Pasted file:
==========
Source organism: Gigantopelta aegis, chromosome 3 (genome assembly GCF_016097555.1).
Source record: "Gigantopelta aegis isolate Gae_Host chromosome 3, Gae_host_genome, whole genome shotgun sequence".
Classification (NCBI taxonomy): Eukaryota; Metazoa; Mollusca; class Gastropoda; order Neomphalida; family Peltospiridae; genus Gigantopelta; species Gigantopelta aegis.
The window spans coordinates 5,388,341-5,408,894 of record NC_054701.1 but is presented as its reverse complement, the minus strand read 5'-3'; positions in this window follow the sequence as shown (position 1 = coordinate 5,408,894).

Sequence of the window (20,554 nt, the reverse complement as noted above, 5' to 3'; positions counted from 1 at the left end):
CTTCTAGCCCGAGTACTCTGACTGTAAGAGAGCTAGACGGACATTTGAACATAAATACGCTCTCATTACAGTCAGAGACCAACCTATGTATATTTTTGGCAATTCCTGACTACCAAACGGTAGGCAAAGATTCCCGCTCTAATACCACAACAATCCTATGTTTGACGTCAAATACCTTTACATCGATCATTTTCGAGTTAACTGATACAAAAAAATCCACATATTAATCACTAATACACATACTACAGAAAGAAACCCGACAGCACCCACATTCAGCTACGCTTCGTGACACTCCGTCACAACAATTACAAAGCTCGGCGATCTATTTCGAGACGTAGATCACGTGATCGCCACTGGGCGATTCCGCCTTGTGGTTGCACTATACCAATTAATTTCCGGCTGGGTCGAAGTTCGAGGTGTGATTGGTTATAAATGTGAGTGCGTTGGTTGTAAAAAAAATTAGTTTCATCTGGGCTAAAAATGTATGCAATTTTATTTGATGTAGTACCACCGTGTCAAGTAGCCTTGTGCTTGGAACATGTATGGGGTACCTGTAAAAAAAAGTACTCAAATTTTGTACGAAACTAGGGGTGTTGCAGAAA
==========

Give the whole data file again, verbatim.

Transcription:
Source organism: Gigantopelta aegis, chromosome 3 (genome assembly GCF_016097555.1).
Source record: "Gigantopelta aegis isolate Gae_Host chromosome 3, Gae_host_genome, whole genome shotgun sequence".
Classification (NCBI taxonomy): Eukaryota; Metazoa; Mollusca; class Gastropoda; order Neomphalida; family Peltospiridae; genus Gigantopelta; species Gigantopelta aegis.
The window spans coordinates 5,388,341-5,408,894 of record NC_054701.1 but is presented as its reverse complement, the minus strand read 5'-3'; positions in this window follow the sequence as shown (position 1 = coordinate 5,408,894).

Sequence of the window (20,554 nt, the reverse complement as noted above, 5' to 3'; positions counted from 1 at the left end):
CTTCTAGCCCGAGTACTCTGACTGTAAGAGAGCTAGACGGACATTTGAACATAAATACGCTCTCATTACAGTCAGAGACCAACCTATGTATATTTTTGGCAATTCCTGACTACCAAACGGTAGGCAAAGATTCCCGCTCTAATACCACAACAATCCTATGTTTGACGTCAAATACCTTTACATCGATCATTTTCGAGTTAACTGATACAAAAAAATCCACATATTAATCACTAATACACATACTACAGAAAGAAACCCGACAGCACCCACATTCAGCTACGCTTCGTGACACTCCGTCACAACAATTACAAAGCTCGGCGATCTATTTCGAGACGTAGATCACGTGATCGCCACTGGGCGATTCCGCCTTGTGGTTGCACTATACCAATTAATTTCCGGCTGGGTCGAAGTTCGAGGTGTGATTGGTTATAAATGTGAGTGCGTTGGTTGTAAAAAAAATTAGTTTCATCTGGGCTAAAAATGTATGCAATTTTATTTGATGTAGTACCACCGTGTCAAGTAGCCTTGTGCTTGGAACATGTATGGGGTACCTGTAAAAAAAAGTACTCAAATTTTGTACGAAACTAGGGGTGTTGCAGAAA